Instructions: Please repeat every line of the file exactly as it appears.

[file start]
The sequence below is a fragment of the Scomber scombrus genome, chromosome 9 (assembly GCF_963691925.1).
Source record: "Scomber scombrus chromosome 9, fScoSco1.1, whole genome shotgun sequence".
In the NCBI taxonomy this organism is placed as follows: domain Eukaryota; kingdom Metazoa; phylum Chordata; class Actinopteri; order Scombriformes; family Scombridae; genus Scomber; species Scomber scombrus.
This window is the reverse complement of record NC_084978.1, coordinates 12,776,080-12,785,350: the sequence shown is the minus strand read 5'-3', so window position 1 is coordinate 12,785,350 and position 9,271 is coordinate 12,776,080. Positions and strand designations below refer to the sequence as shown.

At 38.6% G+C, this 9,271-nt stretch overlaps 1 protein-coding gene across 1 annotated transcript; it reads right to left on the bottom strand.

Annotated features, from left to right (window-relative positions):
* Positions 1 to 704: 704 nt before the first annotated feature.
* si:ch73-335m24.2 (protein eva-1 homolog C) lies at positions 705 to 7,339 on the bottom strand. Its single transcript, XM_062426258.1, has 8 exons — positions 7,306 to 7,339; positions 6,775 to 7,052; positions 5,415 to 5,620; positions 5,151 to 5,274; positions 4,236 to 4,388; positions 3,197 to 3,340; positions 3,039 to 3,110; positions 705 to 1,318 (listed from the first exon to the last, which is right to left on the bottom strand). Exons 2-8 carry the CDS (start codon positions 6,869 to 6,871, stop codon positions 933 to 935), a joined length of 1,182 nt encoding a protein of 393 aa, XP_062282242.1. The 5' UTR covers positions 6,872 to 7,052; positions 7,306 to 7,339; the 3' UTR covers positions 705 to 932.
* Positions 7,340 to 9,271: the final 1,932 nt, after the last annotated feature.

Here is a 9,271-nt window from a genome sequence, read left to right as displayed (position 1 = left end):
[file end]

The sequence below is a fragment of the Scomber scombrus genome, chromosome 9 (assembly GCF_963691925.1).
Source record: "Scomber scombrus chromosome 9, fScoSco1.1, whole genome shotgun sequence".
In the NCBI taxonomy this organism is placed as follows: domain Eukaryota; kingdom Metazoa; phylum Chordata; class Actinopteri; order Scombriformes; family Scombridae; genus Scomber; species Scomber scombrus.
This window is the reverse complement of record NC_084978.1, coordinates 12,776,080-12,785,350: the sequence shown is the minus strand read 5'-3', so window position 1 is coordinate 12,785,350 and position 9,271 is coordinate 12,776,080. Positions and strand designations below refer to the sequence as shown.

At 38.6% G+C, this 9,271-nt stretch overlaps 1 protein-coding gene across 1 annotated transcript; it reads right to left on the bottom strand.

Annotated features, from left to right (window-relative positions):
* Positions 1 to 704: 704 nt before the first annotated feature.
* si:ch73-335m24.2 (protein eva-1 homolog C) lies at positions 705 to 7,339 on the bottom strand. Its single transcript, XM_062426258.1, has 8 exons — positions 7,306 to 7,339; positions 6,775 to 7,052; positions 5,415 to 5,620; positions 5,151 to 5,274; positions 4,236 to 4,388; positions 3,197 to 3,340; positions 3,039 to 3,110; positions 705 to 1,318 (listed from the first exon to the last, which is right to left on the bottom strand). Exons 2-8 carry the CDS (start codon positions 6,869 to 6,871, stop codon positions 933 to 935), a joined length of 1,182 nt encoding a protein of 393 aa, XP_062282242.1. The 5' UTR covers positions 6,872 to 7,052; positions 7,306 to 7,339; the 3' UTR covers positions 705 to 932.
* Positions 7,340 to 9,271: the final 1,932 nt, after the last annotated feature.

Here is a 9,271-nt window from a genome sequence, read left to right as displayed (position 1 = left end):